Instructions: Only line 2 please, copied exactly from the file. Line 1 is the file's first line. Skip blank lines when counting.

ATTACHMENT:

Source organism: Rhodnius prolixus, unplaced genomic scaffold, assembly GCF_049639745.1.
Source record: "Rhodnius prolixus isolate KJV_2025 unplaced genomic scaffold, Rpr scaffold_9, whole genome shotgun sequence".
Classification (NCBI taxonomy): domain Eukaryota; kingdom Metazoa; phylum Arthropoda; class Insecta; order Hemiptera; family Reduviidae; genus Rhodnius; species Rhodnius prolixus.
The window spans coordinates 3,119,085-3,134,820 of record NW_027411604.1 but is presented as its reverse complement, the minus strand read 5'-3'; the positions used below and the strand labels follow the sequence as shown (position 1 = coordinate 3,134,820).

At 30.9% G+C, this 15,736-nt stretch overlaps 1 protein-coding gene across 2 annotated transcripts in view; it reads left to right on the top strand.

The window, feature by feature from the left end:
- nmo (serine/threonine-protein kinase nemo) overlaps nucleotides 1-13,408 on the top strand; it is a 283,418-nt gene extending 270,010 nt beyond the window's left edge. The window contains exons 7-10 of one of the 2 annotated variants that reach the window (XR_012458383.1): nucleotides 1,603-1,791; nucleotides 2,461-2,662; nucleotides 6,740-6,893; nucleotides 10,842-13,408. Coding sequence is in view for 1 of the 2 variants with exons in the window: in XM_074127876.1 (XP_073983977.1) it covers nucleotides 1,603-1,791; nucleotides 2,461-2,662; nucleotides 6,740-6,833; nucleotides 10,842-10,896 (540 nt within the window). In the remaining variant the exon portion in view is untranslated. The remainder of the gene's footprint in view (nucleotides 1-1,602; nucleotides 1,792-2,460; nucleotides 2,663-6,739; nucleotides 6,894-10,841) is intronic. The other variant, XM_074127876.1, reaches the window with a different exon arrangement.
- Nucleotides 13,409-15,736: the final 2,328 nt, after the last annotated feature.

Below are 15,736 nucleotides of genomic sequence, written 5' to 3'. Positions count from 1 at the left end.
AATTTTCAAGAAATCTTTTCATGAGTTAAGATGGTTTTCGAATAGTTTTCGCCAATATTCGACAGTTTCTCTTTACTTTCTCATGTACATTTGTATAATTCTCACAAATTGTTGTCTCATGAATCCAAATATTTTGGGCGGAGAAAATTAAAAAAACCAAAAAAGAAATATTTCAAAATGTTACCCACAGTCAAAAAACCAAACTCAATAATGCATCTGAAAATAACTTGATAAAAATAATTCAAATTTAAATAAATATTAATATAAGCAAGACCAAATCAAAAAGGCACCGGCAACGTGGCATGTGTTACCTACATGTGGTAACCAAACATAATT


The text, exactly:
Source record: "Rhodnius prolixus isolate KJV_2025 unplaced genomic scaffold, Rpr scaffold_9, whole genome shotgun sequence".